But before getting too down, the party kicks off again with Night, You're Beautiful a self-explanatory title that could neatly sum-up Shots. You get the idea that Ladyhawk love the night - not in a whitefaced-Gothic kind of way, more that all the sex, drugs and rock 'n' roll is going on after hours ( “Darkness you touch my soul. And you fill my heart. And you make me burn when we're apart”) They love the night so much, they even include a few “do-do-do” backing vocals amongst the sludge guitars.
And what better way to round all that off than with an eleven minute epic. Ghost Blues is in no hurry to get anywhere, and even lulls you into thinking that they've succumbed to a bit of self-indulgence. Then, around the 6 minute mark, the band let out a mighty Primal Scream; a call round a campfire for a higher spirit to take them home, probably a call to the Pagan God of Awesome Parties - whose number, without doubt, is in Ladyhawk's favourites.
A. Great. Album.Read more 4 star reviews
(dir. Ethan & Joel Coen)
From their debut with Blood Simple in 1984 through to bowling classic The Big Lebowski in 1998, the Coen brothers went on a pretty much unrivalled 7 film run of non-duds. Sadly they followed this with a sequence of four films that fell far below The Dude inspired peak - from Lebowski follow up O’Brother Where Art Thou? in 2000 to the universally panned Ladykillers in 2004. After that they went on a bit of a hiatus, resurfacing briefly to contribute to Paris J’Taime - a collection of short films about a French city.
Now they are back and in some style with No Country for Old Men. Taken from the novel by Cormac McCarthy, ...Old Men opens with generally decent man of few words Llewelyn Moss (Josh Brolin) hunting deer on the plains. Through the telescopic sight of his rifle he spies a bunch of pickup trucks and corpses, which, on closer inspection proves to be the endgame of a drug deal gone badly wrong. With a big briefcase full of money laying there without any obvious (living) owner, Moss the opportunist grabs the loot, believing he and his sweetheart back at the trailer park (Kelly Macdonald) have just stumbled upon a life changing slice of fortune.
Which is true, but not as he thinks. You see that money belongs to somebody and soon Llewelyn realises he’s got a serious problem, in the form of weird assasin Anton Chigurh (Javier Bardem), on his tail. As the tagline says “There are no clean getaways”. Throw reluctant Sherrif Tommy Lee Jones and a bunch of angry Mexicans into the mix and a bloody game of cat and mouse across the southern states and into Mexico ensues.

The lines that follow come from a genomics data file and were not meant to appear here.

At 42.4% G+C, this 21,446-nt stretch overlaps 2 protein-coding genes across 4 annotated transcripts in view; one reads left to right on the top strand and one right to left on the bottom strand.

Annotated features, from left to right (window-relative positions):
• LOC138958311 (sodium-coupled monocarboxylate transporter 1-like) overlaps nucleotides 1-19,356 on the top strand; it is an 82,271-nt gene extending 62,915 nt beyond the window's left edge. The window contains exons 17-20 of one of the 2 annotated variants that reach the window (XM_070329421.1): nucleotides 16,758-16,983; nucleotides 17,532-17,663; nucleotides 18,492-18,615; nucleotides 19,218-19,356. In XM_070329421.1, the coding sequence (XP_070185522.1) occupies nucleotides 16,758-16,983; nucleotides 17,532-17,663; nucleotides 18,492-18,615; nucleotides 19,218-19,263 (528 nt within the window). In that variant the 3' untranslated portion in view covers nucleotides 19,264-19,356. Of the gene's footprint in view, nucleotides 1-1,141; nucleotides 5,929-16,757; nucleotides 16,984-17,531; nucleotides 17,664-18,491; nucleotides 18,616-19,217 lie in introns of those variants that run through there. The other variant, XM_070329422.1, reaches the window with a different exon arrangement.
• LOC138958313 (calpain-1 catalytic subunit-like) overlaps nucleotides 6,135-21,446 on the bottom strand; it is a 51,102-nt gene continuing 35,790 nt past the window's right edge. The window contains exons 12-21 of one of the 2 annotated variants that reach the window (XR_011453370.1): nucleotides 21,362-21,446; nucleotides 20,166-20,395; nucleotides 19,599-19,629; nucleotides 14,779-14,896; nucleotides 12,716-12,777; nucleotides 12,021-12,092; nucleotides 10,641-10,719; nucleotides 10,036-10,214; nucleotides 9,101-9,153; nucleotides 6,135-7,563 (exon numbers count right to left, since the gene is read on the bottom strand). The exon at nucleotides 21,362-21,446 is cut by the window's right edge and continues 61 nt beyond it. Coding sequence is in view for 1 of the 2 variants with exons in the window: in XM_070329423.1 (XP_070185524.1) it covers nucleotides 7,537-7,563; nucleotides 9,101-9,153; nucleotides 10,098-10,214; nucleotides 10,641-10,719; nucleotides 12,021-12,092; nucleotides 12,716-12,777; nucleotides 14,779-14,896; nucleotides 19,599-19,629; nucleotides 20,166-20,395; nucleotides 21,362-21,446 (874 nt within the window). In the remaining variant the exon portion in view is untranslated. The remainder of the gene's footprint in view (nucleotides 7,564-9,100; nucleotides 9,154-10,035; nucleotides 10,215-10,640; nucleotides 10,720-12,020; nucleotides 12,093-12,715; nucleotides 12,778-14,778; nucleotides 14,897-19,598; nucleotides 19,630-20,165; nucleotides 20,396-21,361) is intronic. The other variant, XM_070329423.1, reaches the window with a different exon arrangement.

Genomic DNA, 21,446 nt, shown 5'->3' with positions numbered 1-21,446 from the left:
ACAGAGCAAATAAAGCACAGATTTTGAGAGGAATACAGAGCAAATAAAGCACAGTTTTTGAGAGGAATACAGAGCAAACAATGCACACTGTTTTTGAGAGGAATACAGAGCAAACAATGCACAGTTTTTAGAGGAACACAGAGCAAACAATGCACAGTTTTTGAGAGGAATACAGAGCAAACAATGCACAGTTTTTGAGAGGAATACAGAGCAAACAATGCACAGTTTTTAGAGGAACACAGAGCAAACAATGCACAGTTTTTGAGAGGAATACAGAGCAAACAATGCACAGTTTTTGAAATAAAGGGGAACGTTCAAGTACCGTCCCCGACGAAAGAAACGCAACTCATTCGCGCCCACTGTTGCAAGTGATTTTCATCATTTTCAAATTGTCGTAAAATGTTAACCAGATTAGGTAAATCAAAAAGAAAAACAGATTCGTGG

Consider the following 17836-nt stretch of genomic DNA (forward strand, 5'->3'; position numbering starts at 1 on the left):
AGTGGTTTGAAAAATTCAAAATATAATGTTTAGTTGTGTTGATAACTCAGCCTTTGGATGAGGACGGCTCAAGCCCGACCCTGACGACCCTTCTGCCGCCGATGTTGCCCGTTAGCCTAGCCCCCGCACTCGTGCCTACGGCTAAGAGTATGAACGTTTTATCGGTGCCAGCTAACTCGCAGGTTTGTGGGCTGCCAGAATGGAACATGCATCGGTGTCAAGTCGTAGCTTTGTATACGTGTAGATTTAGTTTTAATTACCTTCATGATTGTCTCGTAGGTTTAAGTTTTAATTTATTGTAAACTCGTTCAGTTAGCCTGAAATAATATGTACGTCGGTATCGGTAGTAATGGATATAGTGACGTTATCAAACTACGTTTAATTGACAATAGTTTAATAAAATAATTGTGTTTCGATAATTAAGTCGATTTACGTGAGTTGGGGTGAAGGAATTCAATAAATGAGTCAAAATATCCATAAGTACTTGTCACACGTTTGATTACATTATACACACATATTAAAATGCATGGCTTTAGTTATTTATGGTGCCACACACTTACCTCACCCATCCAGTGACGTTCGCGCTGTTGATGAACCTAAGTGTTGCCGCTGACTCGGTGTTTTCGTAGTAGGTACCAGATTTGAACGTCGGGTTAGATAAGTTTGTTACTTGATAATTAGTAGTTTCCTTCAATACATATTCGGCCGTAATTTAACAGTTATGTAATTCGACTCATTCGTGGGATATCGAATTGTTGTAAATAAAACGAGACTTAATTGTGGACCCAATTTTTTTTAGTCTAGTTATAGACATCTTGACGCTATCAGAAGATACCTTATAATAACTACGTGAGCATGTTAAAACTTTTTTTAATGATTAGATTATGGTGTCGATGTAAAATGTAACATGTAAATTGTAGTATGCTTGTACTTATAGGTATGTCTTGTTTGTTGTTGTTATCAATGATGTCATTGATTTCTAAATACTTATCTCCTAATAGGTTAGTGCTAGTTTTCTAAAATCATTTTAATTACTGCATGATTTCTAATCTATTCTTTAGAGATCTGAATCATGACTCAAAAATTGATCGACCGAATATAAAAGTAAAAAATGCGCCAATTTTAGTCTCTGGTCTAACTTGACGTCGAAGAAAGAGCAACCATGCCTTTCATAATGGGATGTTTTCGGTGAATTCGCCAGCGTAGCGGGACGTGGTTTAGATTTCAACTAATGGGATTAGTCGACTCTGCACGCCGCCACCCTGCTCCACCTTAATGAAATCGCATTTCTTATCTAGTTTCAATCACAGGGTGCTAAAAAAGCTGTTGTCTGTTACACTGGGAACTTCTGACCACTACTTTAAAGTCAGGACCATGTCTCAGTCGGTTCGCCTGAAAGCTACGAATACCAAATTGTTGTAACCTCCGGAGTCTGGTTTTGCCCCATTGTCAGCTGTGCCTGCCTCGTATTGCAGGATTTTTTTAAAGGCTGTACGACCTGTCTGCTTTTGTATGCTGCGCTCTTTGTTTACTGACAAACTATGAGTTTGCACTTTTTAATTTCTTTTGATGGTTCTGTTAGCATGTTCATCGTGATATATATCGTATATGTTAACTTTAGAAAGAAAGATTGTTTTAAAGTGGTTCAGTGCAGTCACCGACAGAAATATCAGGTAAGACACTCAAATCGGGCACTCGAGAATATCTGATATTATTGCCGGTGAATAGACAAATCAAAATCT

Whilst there are a few obvious ‘Coen Brother’ touches where they find humour in some of the darkest places (Chigurh’s haircut for example), they generally play it straight - allowing the story, scenery and performances to drive the film leisurely but efficiently over its two hour duration. In this respect it resembles the excellent The Three Burials of Melquiades Estrada, the Tommy Lee Jones directed revenge film from a couple of years back. Like that film, the Texan born Lee Jones once again proves himself to be a master of the actions-speak-louder-than-words old school character of the South. But it’s Spanish actor Bardem (along with his hair and possibly the biggest gun-silencer in movie history) that really steals the film, as he menacingly takes no prisoners on his pursuit of Moss and the cash.
Rightly cleaning up plaudits all over the place, No Country for Old Men is a mighty return to form for the Coen brothers. Amen to that.Read more 4 star reviews
Real Emotional Trash
Real Emotional Trash is the fourth solo album from Stephen Malkmus since the amicable break-up of lo-fi pioneers and all time Hall of Famers, Pavement, nearly ten years ago. On heading out on the solo seas, Malkmus opted for an ‘ifitaintbrokedontfixit’ approach; taking that hyperactive yet laidback and slightly surreal sound he so effortlessly brough to Pavement, smoothing out the edges a touch and then just riding with it. For Real Emotional Trash, he obviously thought his well-oiled musical machine still wasn’t broke, so the odd tinker here and there would suffice rather than anything resembling a fix.
Inevitably it’s a maturer sound, but not at the expense of any of that trademark playfulness. “Of all my stoned digressions, some have mutated into truth” sings that familiar conversational voice on ‘DragonflyPie’ and ‘Stoned digressions’ is a neat way to sum up the music of Malkmus; never quite sure what he’s on about lyrically and musically liable to wander off in random directions, but heck it sure sounds nice.
I often forget how good a guitarist he really is, but he’s never one to turn down an extended jam with a range of effects pedals to showcase his chops. Joined by ex Sleater-Kinney drummer Janet Weiss (on drums obviously and the occasional backing vocal) R.E.T. rocks frequently, not least on the title track, which, with the aid of some jaunty piano, clocks in at a hefty ten and a half minutes.
While ‘Real Emotional Trash’ presents no real change of direction, it still follows that path forged by the founding of Pavement back in 1989, and what a scenic and above all fun path it is too - with Stephen Mallkmus up there at the front, holding the flag - your ever so slightly eccentric guide on this enjoyable journey.Read more 3.5 star reviews
Honourable mentions to: Elvis Perkins, Love of Diagrams, Silversun Pickups, Battles...
5. The Ponys - Turn the Lights Out